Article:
Four Weeks of Horror: The Unborn

by |
01/13/2009 10:00 AM |

Jesse Hassenger swims in the dreck of January.

It’s long been established that while studios expand their awards hopefuls throughout January, they have a lucrative side business releasing horror, wedding, and dance movies which will, on average, outgross, say, two to three of the five eventual Best Picture nominees (if the Academy was still in the habit of nominating the likes of Chocolat or The Cider House Rules, I’d try to make some comment about the average quality, but assuming the five movies everyone thinks will get nominated make it in, I can hold off on that particular snottiness). This January is especially horror-heavy, with four in a row: The Unborn last weekend; My Bloody Valentine 3-D next; an Underworld sequel (it counts!) the weekend after; and The Uninvited rounding off the month on what I’m told is Super Bowl weekend. At your service, I will see them all.

So first up, The Unborn, which called firsties on the whole horror-movie year. Only having seen the title and a trailer, I was assuming this movie had something to do with a devil fetus; it turns out that’s more or less the only horror movie David S. Goyer didn’t write and direct here. There’s a creepy ghost child, a creepy non-ghost child, haunted mirrors, a creepy mental hospital, creepy crawlies, exorcism rites, and at one brief point, the heroine becomes a menaced babysitter, just for good measure. Goyer finally settles on the exorcism business, presumably because he thinks he has a good angle: this is a Jewish exorcism. Which is different from a Catholic exorcism presumably in that Gary Oldman is wouldn’t otherwise make time for something so clichéd.

Gary Oldman isn’t the star; that would be Odette Yustman, who plays a young lady attending either a really posh high school or a kinda crummy college, who discovers she was a twin, but her brother died in the womb, before he could be possessed by this demon force that now has its eyes on her. Yustman looks like a cross between Megan Fox and Jessica Alba, and she crosses their likable amateurishness, too. In other words, it’s basically a Jessica Alba performance, but slightly less pompous because no one is asking us to buy Yustman as anything but a scream queen. Her earnestly lost quality starts to make sense.

It’s hard to tell whether Goyer is to blame for this character and/or performance. His name is on a lot of awesome genre material, including Dark City, but he’s so often a co-writer that it’s difficult to suss out his skill level. I didn’t want to assume that because his last name isn’t “Nolan” that his contributions to Batman Begins and The Dark Knight were mostly story-level, if that, but given that the only two movies he’s both written and directed are The Unborn and Blade: Trinity, well, that drops some clues, I guess.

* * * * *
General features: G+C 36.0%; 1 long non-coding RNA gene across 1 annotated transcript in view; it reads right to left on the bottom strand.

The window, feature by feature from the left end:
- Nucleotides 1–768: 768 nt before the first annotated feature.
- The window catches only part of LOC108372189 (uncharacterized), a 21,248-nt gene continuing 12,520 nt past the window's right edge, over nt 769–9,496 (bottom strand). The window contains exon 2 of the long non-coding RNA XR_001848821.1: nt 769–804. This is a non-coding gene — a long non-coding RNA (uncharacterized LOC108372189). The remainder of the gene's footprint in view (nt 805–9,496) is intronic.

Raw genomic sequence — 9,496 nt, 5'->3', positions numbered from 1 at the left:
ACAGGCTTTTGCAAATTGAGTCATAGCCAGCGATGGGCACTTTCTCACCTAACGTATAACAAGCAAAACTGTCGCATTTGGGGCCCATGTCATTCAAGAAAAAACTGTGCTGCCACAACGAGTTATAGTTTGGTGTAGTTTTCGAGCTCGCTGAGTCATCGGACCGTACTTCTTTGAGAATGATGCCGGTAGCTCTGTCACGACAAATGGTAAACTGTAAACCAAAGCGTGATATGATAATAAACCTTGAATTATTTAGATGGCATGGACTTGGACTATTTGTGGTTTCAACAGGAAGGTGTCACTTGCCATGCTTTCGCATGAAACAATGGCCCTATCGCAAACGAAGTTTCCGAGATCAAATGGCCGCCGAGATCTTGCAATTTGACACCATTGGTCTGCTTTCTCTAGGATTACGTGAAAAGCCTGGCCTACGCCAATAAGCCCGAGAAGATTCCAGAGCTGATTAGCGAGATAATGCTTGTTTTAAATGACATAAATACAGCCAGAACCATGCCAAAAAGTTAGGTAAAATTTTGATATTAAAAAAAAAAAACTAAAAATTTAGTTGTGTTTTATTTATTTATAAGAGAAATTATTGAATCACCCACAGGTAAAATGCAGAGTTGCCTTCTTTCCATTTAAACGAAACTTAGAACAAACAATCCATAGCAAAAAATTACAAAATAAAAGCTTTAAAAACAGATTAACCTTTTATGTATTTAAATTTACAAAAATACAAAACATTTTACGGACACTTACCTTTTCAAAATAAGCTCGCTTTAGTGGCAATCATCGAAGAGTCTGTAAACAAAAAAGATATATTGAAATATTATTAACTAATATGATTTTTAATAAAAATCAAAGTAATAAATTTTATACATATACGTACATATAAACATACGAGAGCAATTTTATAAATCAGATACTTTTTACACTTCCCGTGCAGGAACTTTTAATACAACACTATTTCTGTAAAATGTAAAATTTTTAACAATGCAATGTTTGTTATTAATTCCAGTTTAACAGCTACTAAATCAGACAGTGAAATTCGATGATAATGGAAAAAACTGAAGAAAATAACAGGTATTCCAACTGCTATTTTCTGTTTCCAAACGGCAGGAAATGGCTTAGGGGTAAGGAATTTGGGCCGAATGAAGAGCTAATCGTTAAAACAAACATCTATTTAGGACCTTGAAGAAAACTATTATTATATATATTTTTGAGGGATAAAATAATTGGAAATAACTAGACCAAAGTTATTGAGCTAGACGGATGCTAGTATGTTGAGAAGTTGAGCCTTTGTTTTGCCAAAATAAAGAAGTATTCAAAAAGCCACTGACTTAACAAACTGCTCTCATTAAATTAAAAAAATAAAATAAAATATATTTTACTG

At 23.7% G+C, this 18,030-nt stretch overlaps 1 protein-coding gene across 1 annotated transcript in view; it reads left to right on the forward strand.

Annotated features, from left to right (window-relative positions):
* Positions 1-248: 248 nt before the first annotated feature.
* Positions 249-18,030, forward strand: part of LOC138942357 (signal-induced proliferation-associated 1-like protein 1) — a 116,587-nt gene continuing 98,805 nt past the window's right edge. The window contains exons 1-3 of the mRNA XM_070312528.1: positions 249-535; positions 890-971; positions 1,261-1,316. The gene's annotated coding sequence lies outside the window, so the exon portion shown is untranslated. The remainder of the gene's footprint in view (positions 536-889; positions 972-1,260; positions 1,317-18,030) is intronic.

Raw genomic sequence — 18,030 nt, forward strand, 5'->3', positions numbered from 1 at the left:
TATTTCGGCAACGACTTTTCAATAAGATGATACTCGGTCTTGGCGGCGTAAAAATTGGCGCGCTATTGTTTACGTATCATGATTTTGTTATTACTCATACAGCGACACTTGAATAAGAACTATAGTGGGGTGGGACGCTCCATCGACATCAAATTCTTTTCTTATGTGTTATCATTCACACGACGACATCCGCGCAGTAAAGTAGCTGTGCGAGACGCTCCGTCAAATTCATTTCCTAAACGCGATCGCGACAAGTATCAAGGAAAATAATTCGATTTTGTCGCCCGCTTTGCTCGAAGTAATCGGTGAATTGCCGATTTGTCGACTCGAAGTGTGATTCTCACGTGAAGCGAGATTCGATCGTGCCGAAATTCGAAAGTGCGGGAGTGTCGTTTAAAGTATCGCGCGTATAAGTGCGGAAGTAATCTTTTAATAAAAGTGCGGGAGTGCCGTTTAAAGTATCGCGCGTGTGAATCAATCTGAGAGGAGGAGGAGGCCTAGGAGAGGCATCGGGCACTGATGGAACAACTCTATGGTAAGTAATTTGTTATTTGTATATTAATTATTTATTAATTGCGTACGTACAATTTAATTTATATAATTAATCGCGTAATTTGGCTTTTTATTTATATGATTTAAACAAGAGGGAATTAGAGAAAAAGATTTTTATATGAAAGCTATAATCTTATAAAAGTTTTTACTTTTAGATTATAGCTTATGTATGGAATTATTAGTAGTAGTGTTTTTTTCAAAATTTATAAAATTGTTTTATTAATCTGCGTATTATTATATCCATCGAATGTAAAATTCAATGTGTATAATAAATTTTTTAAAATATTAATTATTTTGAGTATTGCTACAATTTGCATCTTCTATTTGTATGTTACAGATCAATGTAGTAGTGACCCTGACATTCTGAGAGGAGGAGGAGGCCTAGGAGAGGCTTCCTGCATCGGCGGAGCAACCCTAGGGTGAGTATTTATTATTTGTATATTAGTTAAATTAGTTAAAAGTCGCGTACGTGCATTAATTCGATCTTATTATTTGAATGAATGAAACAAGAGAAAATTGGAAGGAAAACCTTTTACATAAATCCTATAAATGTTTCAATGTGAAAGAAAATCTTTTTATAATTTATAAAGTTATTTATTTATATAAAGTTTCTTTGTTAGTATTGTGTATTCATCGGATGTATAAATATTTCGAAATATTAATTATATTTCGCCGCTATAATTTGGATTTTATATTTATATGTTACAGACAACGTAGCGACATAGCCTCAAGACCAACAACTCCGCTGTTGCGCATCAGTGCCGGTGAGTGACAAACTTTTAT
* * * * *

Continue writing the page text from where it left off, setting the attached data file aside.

I’m still being charitable in the sense that I kinda liked Blade: Trinity (albeit less than the other two Blade movies, which Goyer wrote but did not direct). The Unborn, though, while reasonably well-directed in terms of images and mood, is pretty damn cockamamie. Characters disappear and reappear at convenience, Yustman’s character lacks agency even for a horror heroine, and the sequel-baiting final scene, while sort of cool, would’ve been a lot cooler halfway through the movie, rather than making a vague promise that maybe next time something truly creepy will happen. Also, I’m pretty sure this movie sets some kind of horror movie for ratio of scenes where the lead character is naked to scenes where the actress is naked. It’s like four to zero. It takes a fumbling kind of horror movie to have the starlet take a tasteful gratuitous shower.

Still, this isn’t the worst January horror I’ve seen over the last few years, or even the worst PG-13 one. At times — Jewish exorcism times, for one — it’s enjoyably silly, and the crowd at Union Square was with it. Not “with it” like “finding it particularly scary beyond the two good jump scares,” but actually engaging with it and laughing at both the (few) good jokes and the (many) bad serious parts, not just texting and chattering through it. The Unborn made a ton of money this weekend, I think mostly by virtue of being first out of the gate. I see that The Uninvited actually got an indie-cred cast led by David David Strathairn and Elizabeth Banks; hey, I’m excited, but if you want the real January money, just be first.

One Comment

  • Funniest IMDB comments are about how Oldman is reading the Torah the wrong way.

    My Bloody Valentine subway poster looks really good, but I hated those jokey tv spots.

    Another remake that probably didn’t need to happen(other than a way to make a lot of money) is Friday the 13th, just saw the tv spot over the weekend.